Make our escape, you’re my own papillon.
IT KICKS LIKE A SLEEP TWITCH !
(can’t wait to get the full album, limited edition)
Shortly after its release on DVD I watched the Joy Division rockumentary by Grant Gee (much acclaimed for similar stuff on Radiohead -‘famous’ it seems-). Being a sort of old-skool fan I couldn’t escape the same sense of disappointment I had with Control. It was good, maybe even great in a way, but it certainly didn’t fully live up to my expectations. Not excluding my expectations to be the problem.
I regretted that Control didn’t fully capture the insights from Deborah Curtis’ heartbreaking book Touching From A Distance. The problem with this Joy Division rockumentary is that it is mainly a collection of people talking about the band, about Ian, but without much focus or coherence.
The influence and ‘atmosphere’ of the grey concrete of Manchester is visually well captured. The visionary approach of Martin Hannett-sound of breaking glass-.Peter Saville‘s graphics. Authentic footage. All… nice.
But nothing on Warsaw? Their early recording? And no clear chronology or backgrounds on the making of the music, the songs. Confirmation that those who survived (aka New Order) can’t sit in the same room. I only liked Stephen Morris’ funny nervousness, kinda like his drumming.
Deborah Curtis preferred not to appear in a movie with a certain Mrs. Honoré in, but her contribution would have been tremendously bigger.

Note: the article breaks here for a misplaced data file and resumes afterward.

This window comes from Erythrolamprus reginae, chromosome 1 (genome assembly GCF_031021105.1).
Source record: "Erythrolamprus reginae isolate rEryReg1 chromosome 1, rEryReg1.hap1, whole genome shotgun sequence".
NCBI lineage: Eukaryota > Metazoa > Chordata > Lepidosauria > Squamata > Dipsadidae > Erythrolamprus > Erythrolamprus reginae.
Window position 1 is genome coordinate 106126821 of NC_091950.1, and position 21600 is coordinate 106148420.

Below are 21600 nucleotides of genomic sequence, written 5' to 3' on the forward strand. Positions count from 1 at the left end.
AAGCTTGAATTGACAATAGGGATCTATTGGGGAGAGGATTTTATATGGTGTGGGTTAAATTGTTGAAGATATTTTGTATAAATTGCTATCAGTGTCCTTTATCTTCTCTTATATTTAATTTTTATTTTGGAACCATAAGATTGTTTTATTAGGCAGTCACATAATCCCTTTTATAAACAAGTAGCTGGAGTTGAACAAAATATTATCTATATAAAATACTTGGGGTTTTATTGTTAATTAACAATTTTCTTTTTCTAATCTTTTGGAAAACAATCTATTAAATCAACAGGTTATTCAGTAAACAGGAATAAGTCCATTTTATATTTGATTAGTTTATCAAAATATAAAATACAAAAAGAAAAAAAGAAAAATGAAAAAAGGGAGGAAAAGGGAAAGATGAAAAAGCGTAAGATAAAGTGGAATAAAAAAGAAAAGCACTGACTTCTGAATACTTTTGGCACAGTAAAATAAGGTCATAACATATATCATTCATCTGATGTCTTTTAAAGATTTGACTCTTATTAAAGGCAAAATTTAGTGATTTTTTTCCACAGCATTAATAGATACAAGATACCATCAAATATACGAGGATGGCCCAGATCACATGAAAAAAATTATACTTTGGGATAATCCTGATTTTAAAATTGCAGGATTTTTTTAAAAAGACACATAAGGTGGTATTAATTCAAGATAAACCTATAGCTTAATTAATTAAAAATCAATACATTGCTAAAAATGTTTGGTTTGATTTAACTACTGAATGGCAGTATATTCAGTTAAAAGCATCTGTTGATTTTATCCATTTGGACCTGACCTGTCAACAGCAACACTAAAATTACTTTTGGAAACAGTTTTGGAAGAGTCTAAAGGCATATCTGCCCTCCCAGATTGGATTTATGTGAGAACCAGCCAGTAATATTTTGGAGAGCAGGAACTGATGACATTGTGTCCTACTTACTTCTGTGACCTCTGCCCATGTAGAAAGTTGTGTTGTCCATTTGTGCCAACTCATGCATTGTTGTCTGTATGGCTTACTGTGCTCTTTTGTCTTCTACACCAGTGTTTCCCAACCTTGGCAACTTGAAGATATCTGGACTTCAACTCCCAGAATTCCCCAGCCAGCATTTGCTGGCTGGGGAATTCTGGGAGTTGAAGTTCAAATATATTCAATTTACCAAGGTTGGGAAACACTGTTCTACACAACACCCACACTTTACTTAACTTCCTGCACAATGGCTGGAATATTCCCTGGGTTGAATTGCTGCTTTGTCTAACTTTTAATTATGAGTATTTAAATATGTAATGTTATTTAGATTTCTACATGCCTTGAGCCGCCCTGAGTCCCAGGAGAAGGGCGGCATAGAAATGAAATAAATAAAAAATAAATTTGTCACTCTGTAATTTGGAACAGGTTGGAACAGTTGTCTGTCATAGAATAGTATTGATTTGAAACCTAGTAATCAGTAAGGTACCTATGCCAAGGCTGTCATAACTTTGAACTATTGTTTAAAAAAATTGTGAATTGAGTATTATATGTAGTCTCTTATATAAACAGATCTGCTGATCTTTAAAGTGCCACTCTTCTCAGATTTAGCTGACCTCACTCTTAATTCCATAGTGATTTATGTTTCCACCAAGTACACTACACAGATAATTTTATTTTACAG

So, finality? It will probably never be. There are just… opinions.
I certainly haven’t (yet). Because I first wanted to read the Watchmen book. As I (luckily) also did with From Hell and V for Vendetta.
As usually with Alan Moore it took me some time to get through it. Because of the figuring personas, their psychology and backgrounds, a complete society sketched and, not to be underestimated, the plot. Moore’s works are truly ‘Graphic Novels’, balancing images and narration (both of high quality). Guess why it took 4 years.
As usually with Alan Moore it was worthwhile. Certainly for Watchmen. In a historically twisted world, numerous layered tales are served, that eventually all interact and interconnect (with the Pirates’ book-in-the-book and its writer’s role as supreme example). The written intersections in the book (of varying ‘written’ nature) required my patience but added perspective. All to present a hyperoriginal perspective on superheroes, also behind the scene (how common), the early amateurism and marketing attempts of the masked avengers, their objectives, motives and ethics, the fact that they get old and… retire. No wonder that The Minutemen weren’t meant to last.
Alan Moore is without any doubt one of the greatest graphic novelists of our times. He gave us a complete hypothesis on the identity of Jack The Ripper and the motives and instructor for his outrageous killings, in an historical London with all its (dark) facets, in From Hell. Mediocre movie if you know the book. He told about this fascinating superhero-like character fighting a fascistoid authority in the truly haunting V for Vendetta (brrr, the scaring philosophy -liberating?- behind the torture scenes…). The movie was good, respecting main roles, colours and story of the book. He has not just written another Batman story with The Killing Joke, it soon became a well adapted standard for the becoming of Batman’s biggest opponent, The Joker. But Watchmen is the best I’ve read to date of Alan Moore. It really stands out with all its magnificent complexity. Sorry to say that The Ballad Of Halo Jones was just good, entertaining above all. Others would kill to be able to write it, I guess.
Now I will sit and wait. To watch the Watchmen on DVD (director’s cut).